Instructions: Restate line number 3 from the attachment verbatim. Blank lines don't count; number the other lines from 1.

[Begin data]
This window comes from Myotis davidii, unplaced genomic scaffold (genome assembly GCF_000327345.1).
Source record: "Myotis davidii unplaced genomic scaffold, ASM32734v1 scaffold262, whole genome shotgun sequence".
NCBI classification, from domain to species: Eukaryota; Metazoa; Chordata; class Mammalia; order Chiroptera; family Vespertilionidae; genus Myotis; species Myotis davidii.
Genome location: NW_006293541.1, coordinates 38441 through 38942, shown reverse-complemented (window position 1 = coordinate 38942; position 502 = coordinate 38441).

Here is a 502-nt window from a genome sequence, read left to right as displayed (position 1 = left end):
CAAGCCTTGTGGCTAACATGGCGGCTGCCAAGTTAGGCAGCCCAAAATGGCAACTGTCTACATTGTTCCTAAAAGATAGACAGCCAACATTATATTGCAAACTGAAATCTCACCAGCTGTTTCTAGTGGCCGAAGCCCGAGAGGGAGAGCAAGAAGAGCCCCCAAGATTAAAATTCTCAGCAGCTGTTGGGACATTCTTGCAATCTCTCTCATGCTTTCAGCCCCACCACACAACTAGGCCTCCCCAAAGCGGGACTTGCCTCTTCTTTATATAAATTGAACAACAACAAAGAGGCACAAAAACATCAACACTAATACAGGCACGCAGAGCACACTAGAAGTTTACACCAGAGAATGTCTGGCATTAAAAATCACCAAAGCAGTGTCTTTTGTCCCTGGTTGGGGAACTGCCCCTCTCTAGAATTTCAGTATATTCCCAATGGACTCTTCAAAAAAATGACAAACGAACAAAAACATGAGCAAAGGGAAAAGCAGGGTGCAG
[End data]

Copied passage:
NCBI classification, from domain to species: Eukaryota; Metazoa; Chordata; class Mammalia; order Chiroptera; family Vespertilionidae; genus Myotis; species Myotis davidii.